been made that financial innovations
such as retail
repurchase
arrangements,
money
market
mutual
funds, Eurodollars,
and NOW accounts have obscured past relationships
of monetary aggregates to
nominal income.
And if financial innovations
have

Reserve Intermediate
Tar9. Gambs, Carl. “Federal
gets:
Money or the Monetary
Base.“’
Economic
Review,
Federal
Reserve
Bank of Kansas
City
(January
1980).

12

Goodfriend,.
Marvin.
“A Model of Money Stock
Determination
with Loan Demand and a Banking
System Balance Sheet Constraint.”
Economic Review, Federal
Reserve Bank of Richmond
(January/February
1982).

11.

15 See also Andersen and Karnosky [1], who reached a
similar conclusion using somewhat similar methodology
in 1977.

10.

“Transaction
Cost, Dynamics,
and
the Specification
and Estimation
of Money Demand.”
Federal Reserve Bank of Richmond Working Paper 82-1, forthcoming.

ECONOMIC REVIEW, MAY/JUNE 1982

12. Gurley,
John,
and Shaw,
Edward.
“Financial
Intermediaries
and the Saving-Investment
Process." JournalFinance (May 1956), pp. 257-66.
of

17.
18.

16.

Solomon, Anthony.
“New Strategies
for the Federal Reserve.”
Challenge
(March/April
1982),
pp. 19-24.

21.

McNees, Stephen.
“The Recent Record of Thirteen
Forecasters."
Corrected
reprint
of article
published in New England Economic Review, Federal
Reserve Bank of Boston (September/October
1981).

Sims, Christopher.
“Money,
ity.”
American
Economic
1972), pp. 540-52.

20.

14. Hetzel, Robert.
“The Stability of the Demand for
Money in the 1970’s.” Unpublished
paper in process, Federal
Reserve
Bank of Richmond,
April
1982.

Morris, Frank
E. “Do the Monetary
Aggregates
Have a Future
as Targets
of Federal
Reserve
Policy?”
New England Economic Review, Federal
Reserve Bank of Boston (March/April
1982).

19.

13. Hafer,
R. W., and Hein, Scott.
“The Shift in
Money Demand:,
What Really Happened.”
Review, Federal Reserve Bank of St. Louis (February 1982).

Meltzer, Allan.
The Wall Street

Wallich, Henry C. “Government
and InflationPart of the Problem or of the Solution.”
A paper
presented
at the annual meeting of the American
Economic Association,
Washington,
D. C., December 28, 1981.

16. Mehra, Y. P.
“Is Money Exogenous
in MoneyDemand Equations?”
Journal of
Political Economy (April 1978), pp. 211-28.

“Avoiding
the Monetary
Shoals.”
Journal, May 9, 1979, p. 20.

Income,
Review

and Causal(September

APPENDIX

ILLUSTRATION

OF. NECESSARY

FOR THE MONETARY

(BUT

NOT

SUFFICIENT)

BASE TO BE EXOGENOUS

(sample period from 1959-IV

CONDITIONS

TO NOMINAL

GNP

to 1973-III)

Multiple Correlation Coefficients
(uncorrected for degrees
of freedom)
0.310

Form of Equation

Root Mean Squared Errors
(forecast period from 1973-W
to 1981-IV, 33 observations)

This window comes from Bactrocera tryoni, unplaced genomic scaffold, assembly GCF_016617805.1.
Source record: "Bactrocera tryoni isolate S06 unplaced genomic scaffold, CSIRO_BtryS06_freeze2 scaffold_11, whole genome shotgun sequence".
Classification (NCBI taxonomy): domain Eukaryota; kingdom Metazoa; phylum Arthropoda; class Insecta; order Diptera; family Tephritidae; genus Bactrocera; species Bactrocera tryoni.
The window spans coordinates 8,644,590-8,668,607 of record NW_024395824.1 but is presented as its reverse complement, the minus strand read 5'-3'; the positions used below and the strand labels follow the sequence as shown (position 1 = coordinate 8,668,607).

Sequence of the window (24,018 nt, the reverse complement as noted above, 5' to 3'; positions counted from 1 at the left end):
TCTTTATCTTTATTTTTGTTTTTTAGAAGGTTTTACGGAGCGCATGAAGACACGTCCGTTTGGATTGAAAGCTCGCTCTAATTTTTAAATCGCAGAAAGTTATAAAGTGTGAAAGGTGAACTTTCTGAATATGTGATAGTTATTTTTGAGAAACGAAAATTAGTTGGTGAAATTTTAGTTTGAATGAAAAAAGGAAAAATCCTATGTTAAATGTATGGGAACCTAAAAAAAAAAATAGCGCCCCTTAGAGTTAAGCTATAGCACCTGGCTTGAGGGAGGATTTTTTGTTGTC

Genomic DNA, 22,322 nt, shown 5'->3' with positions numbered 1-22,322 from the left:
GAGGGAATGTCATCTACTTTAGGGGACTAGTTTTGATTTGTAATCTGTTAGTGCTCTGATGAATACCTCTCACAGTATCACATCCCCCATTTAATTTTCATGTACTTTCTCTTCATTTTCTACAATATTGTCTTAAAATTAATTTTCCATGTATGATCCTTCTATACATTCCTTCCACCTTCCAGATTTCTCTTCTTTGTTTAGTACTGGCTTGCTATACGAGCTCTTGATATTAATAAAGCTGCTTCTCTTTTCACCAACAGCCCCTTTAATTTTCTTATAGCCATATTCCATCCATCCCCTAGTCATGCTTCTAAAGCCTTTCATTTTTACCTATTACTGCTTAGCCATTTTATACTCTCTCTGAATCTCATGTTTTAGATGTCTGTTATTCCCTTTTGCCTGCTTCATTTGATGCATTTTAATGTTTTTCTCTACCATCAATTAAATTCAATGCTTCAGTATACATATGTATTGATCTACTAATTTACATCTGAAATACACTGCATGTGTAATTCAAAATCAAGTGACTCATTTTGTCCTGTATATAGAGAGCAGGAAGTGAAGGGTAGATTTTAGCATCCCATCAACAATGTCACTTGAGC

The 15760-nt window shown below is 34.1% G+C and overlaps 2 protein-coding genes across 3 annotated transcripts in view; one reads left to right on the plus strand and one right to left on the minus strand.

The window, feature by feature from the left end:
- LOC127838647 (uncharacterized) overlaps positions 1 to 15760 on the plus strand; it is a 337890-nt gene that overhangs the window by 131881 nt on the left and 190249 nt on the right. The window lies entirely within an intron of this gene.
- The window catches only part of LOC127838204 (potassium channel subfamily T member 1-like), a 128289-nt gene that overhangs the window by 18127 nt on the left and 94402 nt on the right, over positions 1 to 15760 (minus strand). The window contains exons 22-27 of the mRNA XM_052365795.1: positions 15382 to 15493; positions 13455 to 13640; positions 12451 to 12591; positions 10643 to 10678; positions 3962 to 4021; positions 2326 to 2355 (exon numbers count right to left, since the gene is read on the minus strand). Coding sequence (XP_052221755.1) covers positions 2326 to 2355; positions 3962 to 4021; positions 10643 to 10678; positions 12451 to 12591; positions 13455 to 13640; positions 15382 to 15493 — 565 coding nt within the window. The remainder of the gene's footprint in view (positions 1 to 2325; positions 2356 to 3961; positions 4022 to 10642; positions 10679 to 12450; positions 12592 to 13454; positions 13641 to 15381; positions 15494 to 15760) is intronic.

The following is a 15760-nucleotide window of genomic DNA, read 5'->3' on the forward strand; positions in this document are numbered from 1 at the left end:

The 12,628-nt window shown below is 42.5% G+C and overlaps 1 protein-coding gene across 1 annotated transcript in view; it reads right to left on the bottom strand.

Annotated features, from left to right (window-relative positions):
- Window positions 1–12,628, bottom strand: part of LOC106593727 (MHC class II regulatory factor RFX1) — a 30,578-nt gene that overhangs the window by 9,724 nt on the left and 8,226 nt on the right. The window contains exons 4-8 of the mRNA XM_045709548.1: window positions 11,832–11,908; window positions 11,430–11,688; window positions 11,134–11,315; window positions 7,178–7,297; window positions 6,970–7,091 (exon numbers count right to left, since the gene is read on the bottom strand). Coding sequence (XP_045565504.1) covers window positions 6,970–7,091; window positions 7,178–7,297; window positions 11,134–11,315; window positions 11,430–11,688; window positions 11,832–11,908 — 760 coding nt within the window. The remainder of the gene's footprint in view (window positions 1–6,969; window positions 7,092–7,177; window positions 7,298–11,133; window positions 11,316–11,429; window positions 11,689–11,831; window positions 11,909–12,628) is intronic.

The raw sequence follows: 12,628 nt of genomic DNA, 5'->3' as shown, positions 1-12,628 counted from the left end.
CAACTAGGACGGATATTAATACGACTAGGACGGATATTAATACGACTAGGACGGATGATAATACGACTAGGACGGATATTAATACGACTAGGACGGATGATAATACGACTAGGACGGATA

$ 39.87

0.142

146.45

0.59
0.61

F test for significance of differences
and Company, 1971), p. 371.

in multiple

For Eq. 1 versus Eq. 2, F(2,50) =
=
=

percentage change
least squarer.

coefficients

in St: Louis monetary

from Kmenta,

base.

Equations

Elements of Econometrics (New

York:

are

linear

Macmillan

0.63**

For Eq. 4 versus Eq. 5, F(3,51)

4.21

6.09*

For Eq. 3 versus Eq. 5, F(2,52)

correlation

3.25

0.50
Definitions:
g = percentage change in nominal GNP, ß
=
regressions with unconstrained lags, estimated by ordinary

3.71

1.31**

* Significantly
**

different

at 0.01.

Not significantly different

at 0.10.

FEDERAL RESERVE BANK OF RICHMOND

13

DETERMINANTS
OFINDIVIDUAL
TAX-EXEMPT
BOND
YIELDS: SURVEY THEEVIDENCE
A
OF
Timothy

The distinctive
feature of the market for taxexempt bonds is its heterogeneity.
The features of
specific tax-exempt
bonds, the characteristics
of the
issuers, the scope of the market for the bonds, and the
conditions
under which the bonds initially are sold
all vary greatly across individual bond issues.1 As a
result, the yields of different tax-exempt bonds issued
at a given point in time cover a wide range. A substantial amount of recent research has attempted to
explain the effects of different tax-exempt bond characteristics on a bond’s yield.2
The purpose of this article is to describe in some
detail characteristics
of tax-exempt
bonds and the
tax-exempt
bond market and to survey the evidence
on cause and effect relationships
between variations
in these characteristics
and variations in the yields of
individual
tax-exempt
bonds.
Table I identifies the
factors that have. been analyzed as determinants
of
the yields on individual
tax-exempt
bonds.
The first group of characteristics
are those related
to the issues themselves.
These are call provisions,
coupon setting practices, and issue size. Most taxexempt bonds have call provisions
that permit the
issuer to redeem the bond prior to its maturity.
Newly issued tax-exempt
bonds frequently
have
coupons that differ substantially
from their yield-tomaturity.
As a result, these bonds sell at prices above
or below their par value. Finally, the size of a taxexempt issue can range anywhere from less than $1
million to over $200 million.3

Q. Cook

The second source of diversity in the tax-exempt
bond market relates to the issuers of the bonds. Most
tax-exempt
bonds are classified either as “general
obligation”
or as “revenue”
bonds.
General obligation bonds are issued by state and local governments
and are secured by the taxing power of the issuing
government.
Revenue bonds, in contrast, are usually
secured solely by the revenues of the project they are
issued to finance.
Typically, revenue bonds are sold
by an authority, commission, special district, or other
government
entity created for the specific purpose.
A major focus of studies of tax-exempt
yields has
been on the risk of issuer default as a determinant
of